25 Years of Disrupting 300 Years of Traditional M&A
February 19, 2018
Excerpt from Our New Book: How to Best Market Your Mid-Size Business For Sale
Just imagine: What would happen to your business if 99% of your target market didn’t know you exist? How could you bring your products and services to market by just letting a few select people know about them? Chances are it’s unlikely your company would prosper.
Woodbridge International approaches selling your business with the same mind-set. We are first and foremost aggressive marketers, who also know how to negotiate fiercely on behalf of our clients. We’ve disrupted the way midsized companies like yours are sold because we want to give our client the greatest number of attractive opportunities when they bring their most valuable asset to market.
M&A is long overdue for disruption
We believe business sellers have been under-served and short-changed by traditional M&A firms. They are structured to sell companies exactly the same way it has been done since the 1700s: via relationships, approaching a small group of buyers, and assigning deals to traditional investment bankers who are under the gun to bring in new business while they serve existing clients. Meanwhile, clients fail to receive the attention they deserve.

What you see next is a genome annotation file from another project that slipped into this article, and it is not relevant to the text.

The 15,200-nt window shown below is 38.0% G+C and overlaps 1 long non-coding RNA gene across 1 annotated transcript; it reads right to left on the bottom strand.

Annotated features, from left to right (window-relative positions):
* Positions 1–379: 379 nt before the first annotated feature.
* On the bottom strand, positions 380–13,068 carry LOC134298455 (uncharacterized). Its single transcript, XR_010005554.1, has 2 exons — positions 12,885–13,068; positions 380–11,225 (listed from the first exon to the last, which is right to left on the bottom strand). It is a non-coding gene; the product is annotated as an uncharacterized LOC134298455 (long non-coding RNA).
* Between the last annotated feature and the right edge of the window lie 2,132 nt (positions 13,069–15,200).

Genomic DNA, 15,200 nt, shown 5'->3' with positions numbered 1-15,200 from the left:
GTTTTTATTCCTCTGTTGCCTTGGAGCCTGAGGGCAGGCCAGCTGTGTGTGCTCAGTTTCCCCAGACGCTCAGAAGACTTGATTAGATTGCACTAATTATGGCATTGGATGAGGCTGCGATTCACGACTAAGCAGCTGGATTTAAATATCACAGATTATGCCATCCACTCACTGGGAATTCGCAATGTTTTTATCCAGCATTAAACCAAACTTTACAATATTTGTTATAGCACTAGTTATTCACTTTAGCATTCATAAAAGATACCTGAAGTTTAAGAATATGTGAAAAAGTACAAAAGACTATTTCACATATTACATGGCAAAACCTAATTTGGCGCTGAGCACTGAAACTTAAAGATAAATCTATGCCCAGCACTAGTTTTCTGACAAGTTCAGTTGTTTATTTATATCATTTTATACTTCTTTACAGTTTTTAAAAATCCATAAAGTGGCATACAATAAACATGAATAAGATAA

Industry specialists (traditional investment bankers) are focused on deals in one or two industries so their habit is to market their sell-side clients only to a few dozen buyers they judge to be suitable. Since traditional investment bankers are tied to a particular industry and its active buyers, it begs the question: Who are they really working for? If the banker has already closed multiple deals with a particular buyer, who are they really loyal to?
Also, since an industry-focused or boutique investment banker will only contact a small number of buyers, when one of these buyers makes an offer that is accepted by the seller, the buyer feels empowered to run the deal. When there isn’t much competition, a traditional investment banker will often permit the buyer to control the deal, fearing he will walk away if he is pushed too hard. This dynamic is bad news for a seller. If the banker becomes sympathetic to the buyer’s issues and timing, the deal will inevitably drag out, and the advantage goes to the buyer. We must focus all parties on getting a deal closed on a closing date deadline. If the buyer is not cooperating we need to move to the next buyer or re-market.
Woodbridge International never allows a buyer to take control of a deal because we don’t have to: creating a global auction protects our clients from ever becoming dependent on a single buyer.